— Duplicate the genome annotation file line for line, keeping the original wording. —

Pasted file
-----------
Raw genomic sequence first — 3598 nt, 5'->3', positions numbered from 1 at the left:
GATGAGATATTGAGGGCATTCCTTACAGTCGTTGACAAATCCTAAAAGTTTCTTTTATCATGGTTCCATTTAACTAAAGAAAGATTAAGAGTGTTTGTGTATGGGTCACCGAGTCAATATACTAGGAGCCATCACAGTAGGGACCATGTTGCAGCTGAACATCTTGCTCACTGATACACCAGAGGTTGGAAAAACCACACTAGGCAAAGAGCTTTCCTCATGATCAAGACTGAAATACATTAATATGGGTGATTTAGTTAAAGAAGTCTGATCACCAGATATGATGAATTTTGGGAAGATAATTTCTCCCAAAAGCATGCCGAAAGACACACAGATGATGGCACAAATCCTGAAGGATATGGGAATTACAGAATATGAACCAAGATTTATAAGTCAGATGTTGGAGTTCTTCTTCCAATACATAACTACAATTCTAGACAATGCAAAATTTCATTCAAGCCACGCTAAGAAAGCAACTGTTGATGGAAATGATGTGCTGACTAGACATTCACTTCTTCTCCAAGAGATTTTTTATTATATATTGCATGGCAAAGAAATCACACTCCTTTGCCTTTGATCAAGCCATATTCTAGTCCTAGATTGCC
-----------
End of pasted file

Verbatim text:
Raw genomic sequence first — 3598 nt, 5'->3', positions numbered from 1 at the left:
GATGAGATATTGAGGGCATTCCTTACAGTCGTTGACAAATCCTAAAAGTTTCTTTTATCATGGTTCCATTTAACTAAAGAAAGATTAAGAGTGTTTGTGTATGGGTCACCGAGTCAATATACTAGGAGCCATCACAGTAGGGACCATGTTGCAGCTGAACATCTTGCTCACTGATACACCAGAGGTTGGAAAAACCACACTAGGCAAAGAGCTTTCCTCATGATCAAGACTGAAATACATTAATATGGGTGATTTAGTTAAAGAAGTCTGATCACCAGATATGATGAATTTTGGGAAGATAATTTCTCCCAAAAGCATGCCGAAAGACACACAGATGATGGCACAAATCCTGAAGGATATGGGAATTACAGAATATGAACCAAGATTTATAAGTCAGATGTTGGAGTTCTTCTTCCAATACATAACTACAATTCTAGACAATGCAAAATTTCATTCAAGCCACGCTAAGAAAGCAACTGTTGATGGAAATGATGTGCTGACTAGACATTCACTTCTTCTCCAAGAGATTTTTTATTATATATTGCATGGCAAAGAAATCACACTCCTTTGCCTTTGATCAAGCCATATTCTAGTCCTAGATTGCC